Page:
- 17th December 2010
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Google has announced the launch of its latest earth-mapping tool, which could help scientists track how the environment has changed over recent decades as well as helping them to track changes and future trends in deforestation and desertification across the world.
The Google Earth Engine uses historical data gathered over the past 25 years, alongside ‘trillions of scientific measurements’ collected by NASA’s LANDSAT satellite. The company, which announced the new technology at the recent Cancun climate change talks, says it is already working on applications to allow the accurate mapping of deforestation and land use trends to produce the most accurate ever scale map of Mexico’s forest and water resources.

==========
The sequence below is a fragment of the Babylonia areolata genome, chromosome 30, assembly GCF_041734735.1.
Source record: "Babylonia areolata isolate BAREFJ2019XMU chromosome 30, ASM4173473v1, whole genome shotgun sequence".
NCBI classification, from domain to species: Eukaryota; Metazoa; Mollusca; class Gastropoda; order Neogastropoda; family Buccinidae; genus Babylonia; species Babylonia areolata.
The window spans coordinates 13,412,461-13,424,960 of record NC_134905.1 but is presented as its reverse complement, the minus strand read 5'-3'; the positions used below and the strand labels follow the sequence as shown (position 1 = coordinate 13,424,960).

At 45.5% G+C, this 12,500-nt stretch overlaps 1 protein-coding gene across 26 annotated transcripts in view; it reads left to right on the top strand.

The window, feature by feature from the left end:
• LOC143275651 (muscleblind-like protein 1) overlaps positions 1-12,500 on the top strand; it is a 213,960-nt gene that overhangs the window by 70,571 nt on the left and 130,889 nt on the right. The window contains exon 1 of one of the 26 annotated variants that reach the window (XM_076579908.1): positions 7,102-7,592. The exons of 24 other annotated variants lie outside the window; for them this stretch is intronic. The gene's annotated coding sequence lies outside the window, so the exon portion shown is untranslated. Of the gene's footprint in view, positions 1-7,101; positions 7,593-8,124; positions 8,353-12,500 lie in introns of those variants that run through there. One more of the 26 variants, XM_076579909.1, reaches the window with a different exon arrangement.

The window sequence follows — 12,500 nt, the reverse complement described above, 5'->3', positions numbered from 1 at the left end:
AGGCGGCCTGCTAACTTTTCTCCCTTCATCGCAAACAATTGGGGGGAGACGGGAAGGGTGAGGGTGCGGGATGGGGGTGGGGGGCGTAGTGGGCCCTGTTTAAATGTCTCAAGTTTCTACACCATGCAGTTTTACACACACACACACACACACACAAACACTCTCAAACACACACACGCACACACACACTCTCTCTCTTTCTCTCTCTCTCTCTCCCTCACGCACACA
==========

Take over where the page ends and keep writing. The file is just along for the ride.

According to Environmental News Network, that project alone would previously have taken three years to process using a single computer. With the Google Earth Engine, the analysis took just one day.
Google says it will offer 20 million CPU hours free to developing nations and scientific organisations in order to use the new platform. It is hoped that Google Earth Engine could become a critical tool for the enforcement of land management initiatives as well as helping to track changes in land use and the effects of water usage in different areas.